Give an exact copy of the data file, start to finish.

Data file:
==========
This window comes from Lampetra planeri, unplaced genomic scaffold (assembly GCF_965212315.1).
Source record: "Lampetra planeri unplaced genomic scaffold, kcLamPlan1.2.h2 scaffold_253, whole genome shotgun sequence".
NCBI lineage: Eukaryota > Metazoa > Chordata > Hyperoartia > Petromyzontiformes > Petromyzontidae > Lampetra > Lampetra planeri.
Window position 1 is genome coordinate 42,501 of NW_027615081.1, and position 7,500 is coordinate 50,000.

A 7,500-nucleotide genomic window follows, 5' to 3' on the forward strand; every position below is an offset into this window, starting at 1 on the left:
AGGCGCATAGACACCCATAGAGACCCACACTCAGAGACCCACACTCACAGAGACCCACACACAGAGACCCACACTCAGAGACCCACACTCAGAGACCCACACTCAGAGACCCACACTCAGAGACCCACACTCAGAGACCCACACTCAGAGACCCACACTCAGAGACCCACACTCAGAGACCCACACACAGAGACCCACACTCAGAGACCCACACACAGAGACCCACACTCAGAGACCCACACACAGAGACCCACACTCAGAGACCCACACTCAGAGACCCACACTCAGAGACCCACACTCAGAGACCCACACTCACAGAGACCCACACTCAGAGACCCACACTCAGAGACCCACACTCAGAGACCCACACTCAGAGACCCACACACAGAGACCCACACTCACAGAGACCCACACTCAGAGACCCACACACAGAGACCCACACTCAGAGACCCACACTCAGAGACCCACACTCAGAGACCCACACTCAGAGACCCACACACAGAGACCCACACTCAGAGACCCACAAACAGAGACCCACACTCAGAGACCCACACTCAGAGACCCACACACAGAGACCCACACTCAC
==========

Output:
This window comes from Lampetra planeri, unplaced genomic scaffold (assembly GCF_965212315.1).
Source record: "Lampetra planeri unplaced genomic scaffold, kcLamPlan1.2.h2 scaffold_253, whole genome shotgun sequence".
NCBI lineage: Eukaryota > Metazoa > Chordata > Hyperoartia > Petromyzontiformes > Petromyzontidae > Lampetra > Lampetra planeri.
Window position 1 is genome coordinate 42,501 of NW_027615081.1, and position 7,500 is coordinate 50,000.

A 7,500-nucleotide genomic window follows, 5' to 3' on the forward strand; every position below is an offset into this window, starting at 1 on the left:
AGGCGCATAGACACCCATAGAGACCCACACTCAGAGACCCACACTCACAGAGACCCACACACAGAGACCCACACTCAGAGACCCACACTCAGAGACCCACACTCAGAGACCCACACTCAGAGACCCACACTCAGAGACCCACACTCAGAGACCCACACTCAGAGACCCACACTCAGAGACCCACACACAGAGACCCACACTCAGAGACCCACACACAGAGACCCACACTCAGAGACCCACACACAGAGACCCACACTCAGAGACCCACACTCAGAGACCCACACTCAGAGACCCACACTCAGAGACCCACACTCACAGAGACCCACACTCAGAGACCCACACTCAGAGACCCACACTCAGAGACCCACACTCAGAGACCCACACACAGAGACCCACACTCACAGAGACCCACACTCAGAGACCCACACACAGAGACCCACACTCAGAGACCCACACTCAGAGACCCACACTCAGAGACCCACACTCAGAGACCCACACACAGAGACCCACACTCAGAGACCCACAAACAGAGACCCACACTCAGAGACCCACACTCAGAGACCCACACACAGAGACCCACACTCAC